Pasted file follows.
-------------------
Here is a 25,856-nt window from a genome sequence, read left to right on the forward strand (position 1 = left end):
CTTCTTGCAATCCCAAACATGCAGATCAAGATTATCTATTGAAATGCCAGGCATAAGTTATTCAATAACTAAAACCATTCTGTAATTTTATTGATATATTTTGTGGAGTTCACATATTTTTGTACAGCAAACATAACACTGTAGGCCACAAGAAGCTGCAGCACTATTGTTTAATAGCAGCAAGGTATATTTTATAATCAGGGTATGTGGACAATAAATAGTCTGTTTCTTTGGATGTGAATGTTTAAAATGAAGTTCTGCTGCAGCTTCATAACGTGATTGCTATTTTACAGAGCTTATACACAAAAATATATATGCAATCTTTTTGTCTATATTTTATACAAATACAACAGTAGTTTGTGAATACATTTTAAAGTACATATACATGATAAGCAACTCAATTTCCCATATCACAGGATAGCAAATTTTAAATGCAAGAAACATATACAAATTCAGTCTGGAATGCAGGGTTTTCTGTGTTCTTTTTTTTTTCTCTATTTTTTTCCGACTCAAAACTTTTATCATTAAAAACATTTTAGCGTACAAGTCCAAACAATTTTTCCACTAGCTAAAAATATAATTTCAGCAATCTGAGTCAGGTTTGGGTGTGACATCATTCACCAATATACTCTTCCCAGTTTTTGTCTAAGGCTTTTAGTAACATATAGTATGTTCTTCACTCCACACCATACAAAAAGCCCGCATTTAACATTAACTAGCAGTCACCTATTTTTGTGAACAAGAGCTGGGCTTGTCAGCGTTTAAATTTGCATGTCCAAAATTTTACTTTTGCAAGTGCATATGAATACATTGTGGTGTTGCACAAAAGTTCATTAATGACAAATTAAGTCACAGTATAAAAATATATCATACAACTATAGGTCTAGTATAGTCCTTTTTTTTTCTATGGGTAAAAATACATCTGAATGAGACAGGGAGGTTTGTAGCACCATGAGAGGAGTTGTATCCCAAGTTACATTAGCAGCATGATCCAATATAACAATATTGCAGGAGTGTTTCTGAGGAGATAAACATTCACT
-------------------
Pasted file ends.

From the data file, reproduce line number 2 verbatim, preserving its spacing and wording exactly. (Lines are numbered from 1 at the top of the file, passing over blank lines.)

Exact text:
CTTCTTGCAATCCCAAACATGCAGATCAAGATTATCTATTGAAATGCCAGGCATAAGTTATTCAATAACTAAAACCATTCTGTAATTTTATTGATATATTTTGTGGAGTTCACATATTTTTGTACAGCAAACATAACACTGTAGGCCACAAGAAGCTGCAGCACTATTGTTTAATAGCAGCAAGGTATATTTTATAATCAGGGTATGTGGACAATAAATAGTCTGTTTCTTTGGATGTGAATGTTTAAAATGAAGTTCTGCTGCAGCTTCATAACGTGATTGCTATTTTACAGAGCTTATACACAAAAATATATATGCAATCTTTTTGTCTATATTTTATACAAATACAACAGTAGTTTGTGAATACATTTTAAAGTACATATACATGATAAGCAACTCAATTTCCCATATCACAGGATAGCAAATTTTAAATGCAAGAAACATATACAAATTCAGTCTGGAATGCAGGGTTTTCTGTGTTCTTTTTTTTTTCTCTATTTTTTTCCGACTCAAAACTTTTATCATTAAAAACATTTTAGCGTACAAGTCCAAACAATTTTTCCACTAGCTAAAAATATAATTTCAGCAATCTGAGTCAGGTTTGGGTGTGACATCATTCACCAATATACTCTTCCCAGTTTTTGTCTAAGGCTTTTAGTAACATATAGTATGTTCTTCACTCCACACCATACAAAAAGCCCGCATTTAACATTAACTAGCAGTCACCTATTTTTGTGAACAAGAGCTGGGCTTGTCAGCGTTTAAATTTGCATGTCCAAAATTTTACTTTTGCAAGTGCATATGAATACATTGTGGTGTTGCACAAAAGTTCATTAATGACAAATTAAGTCACAGTATAAAAATATATCATACAACTATAGGTCTAGTATAGTCCTTTTTTTTTCTATGGGTAAAAATACATCTGAATGAGACAGGGAGGTTTGTAGCACCATGAGAGGAGTTGTATCCCAAGTTACATTAGCAGCATGATCCAATATAACAATATTGCAGGAGTGTTTCTGAGGAGATAAACATTCACT